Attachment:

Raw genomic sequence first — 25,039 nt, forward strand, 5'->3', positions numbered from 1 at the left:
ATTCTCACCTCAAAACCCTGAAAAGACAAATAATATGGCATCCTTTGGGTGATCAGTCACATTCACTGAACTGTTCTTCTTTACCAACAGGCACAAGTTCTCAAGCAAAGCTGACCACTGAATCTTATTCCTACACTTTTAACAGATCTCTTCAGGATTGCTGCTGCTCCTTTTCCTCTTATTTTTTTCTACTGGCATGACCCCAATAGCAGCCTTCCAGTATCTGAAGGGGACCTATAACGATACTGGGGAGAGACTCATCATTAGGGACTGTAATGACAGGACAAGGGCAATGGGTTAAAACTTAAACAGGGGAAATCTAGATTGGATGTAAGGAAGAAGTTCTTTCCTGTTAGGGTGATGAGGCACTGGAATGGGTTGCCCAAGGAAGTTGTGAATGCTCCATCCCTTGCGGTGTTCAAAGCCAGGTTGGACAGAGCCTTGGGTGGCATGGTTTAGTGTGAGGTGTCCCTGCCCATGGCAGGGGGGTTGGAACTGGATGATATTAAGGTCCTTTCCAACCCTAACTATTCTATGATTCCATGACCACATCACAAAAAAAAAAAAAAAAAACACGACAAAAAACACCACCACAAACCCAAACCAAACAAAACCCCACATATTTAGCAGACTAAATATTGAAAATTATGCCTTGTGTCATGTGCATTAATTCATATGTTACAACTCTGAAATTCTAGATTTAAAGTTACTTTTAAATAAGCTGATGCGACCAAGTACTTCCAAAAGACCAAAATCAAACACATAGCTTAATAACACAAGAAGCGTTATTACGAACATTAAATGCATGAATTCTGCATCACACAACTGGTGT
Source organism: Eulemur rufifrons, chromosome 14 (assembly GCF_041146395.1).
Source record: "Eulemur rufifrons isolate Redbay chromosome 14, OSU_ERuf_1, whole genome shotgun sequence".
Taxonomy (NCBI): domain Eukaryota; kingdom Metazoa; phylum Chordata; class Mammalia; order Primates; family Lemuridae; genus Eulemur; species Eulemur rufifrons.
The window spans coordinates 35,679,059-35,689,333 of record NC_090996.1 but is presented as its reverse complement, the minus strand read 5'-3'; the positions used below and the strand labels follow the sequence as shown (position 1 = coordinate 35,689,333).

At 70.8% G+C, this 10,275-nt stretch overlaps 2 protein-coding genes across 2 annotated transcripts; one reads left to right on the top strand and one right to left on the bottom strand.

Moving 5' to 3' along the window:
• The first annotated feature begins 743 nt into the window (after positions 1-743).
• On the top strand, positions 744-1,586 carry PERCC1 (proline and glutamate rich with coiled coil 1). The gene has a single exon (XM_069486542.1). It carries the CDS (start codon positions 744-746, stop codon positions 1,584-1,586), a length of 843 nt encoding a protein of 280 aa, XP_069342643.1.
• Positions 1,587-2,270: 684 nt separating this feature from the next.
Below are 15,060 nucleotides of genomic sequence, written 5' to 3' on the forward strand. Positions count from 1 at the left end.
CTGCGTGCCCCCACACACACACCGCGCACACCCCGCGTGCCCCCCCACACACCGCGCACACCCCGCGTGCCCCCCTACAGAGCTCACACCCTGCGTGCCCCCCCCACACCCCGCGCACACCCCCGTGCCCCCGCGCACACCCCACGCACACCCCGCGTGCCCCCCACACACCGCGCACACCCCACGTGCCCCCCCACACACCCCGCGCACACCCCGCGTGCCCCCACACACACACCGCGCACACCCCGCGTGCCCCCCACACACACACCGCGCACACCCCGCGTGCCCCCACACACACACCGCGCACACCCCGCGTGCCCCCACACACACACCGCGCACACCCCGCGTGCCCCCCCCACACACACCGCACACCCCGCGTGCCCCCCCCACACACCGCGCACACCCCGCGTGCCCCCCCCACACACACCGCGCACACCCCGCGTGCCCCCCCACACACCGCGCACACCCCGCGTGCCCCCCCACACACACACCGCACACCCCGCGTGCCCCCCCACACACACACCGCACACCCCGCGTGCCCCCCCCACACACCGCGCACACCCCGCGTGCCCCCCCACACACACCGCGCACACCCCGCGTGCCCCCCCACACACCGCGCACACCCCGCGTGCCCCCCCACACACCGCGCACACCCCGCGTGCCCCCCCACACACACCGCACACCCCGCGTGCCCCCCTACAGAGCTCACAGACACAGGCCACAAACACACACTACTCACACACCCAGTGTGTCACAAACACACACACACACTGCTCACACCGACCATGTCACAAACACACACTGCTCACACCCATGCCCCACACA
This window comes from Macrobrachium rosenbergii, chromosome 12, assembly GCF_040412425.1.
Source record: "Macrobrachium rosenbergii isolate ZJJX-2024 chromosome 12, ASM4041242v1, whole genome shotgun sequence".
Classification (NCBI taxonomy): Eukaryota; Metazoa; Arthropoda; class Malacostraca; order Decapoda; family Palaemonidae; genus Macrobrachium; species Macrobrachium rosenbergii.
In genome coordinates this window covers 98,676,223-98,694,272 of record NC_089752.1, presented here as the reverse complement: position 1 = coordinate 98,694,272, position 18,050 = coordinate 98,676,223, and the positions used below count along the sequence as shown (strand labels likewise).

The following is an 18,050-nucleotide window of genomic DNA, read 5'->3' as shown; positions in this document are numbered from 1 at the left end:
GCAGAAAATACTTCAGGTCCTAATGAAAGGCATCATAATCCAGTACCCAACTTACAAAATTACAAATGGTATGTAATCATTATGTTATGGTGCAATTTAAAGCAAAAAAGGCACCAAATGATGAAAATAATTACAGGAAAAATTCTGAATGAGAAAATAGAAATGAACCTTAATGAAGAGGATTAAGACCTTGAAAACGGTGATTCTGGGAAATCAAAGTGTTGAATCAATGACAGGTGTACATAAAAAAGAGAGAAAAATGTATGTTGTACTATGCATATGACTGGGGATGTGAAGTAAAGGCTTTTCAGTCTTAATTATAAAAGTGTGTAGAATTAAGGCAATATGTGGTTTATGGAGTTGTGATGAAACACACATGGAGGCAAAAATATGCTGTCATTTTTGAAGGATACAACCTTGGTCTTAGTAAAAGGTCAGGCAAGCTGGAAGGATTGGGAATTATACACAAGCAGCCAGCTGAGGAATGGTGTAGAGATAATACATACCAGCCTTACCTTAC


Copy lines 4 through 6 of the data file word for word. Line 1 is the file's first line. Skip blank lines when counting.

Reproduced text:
Source record: "Eulemur rufifrons isolate Redbay chromosome 14, OSU_ERuf_1, whole genome shotgun sequence".
Taxonomy (NCBI): domain Eukaryota; kingdom Metazoa; phylum Chordata; class Mammalia; order Primates; family Lemuridae; genus Eulemur; species Eulemur rufifrons.
The window spans coordinates 35,679,059-35,689,333 of record NC_090996.1 but is presented as its reverse complement, the minus strand read 5'-3'; the positions used below and the strand labels follow the sequence as shown (position 1 = coordinate 35,689,333).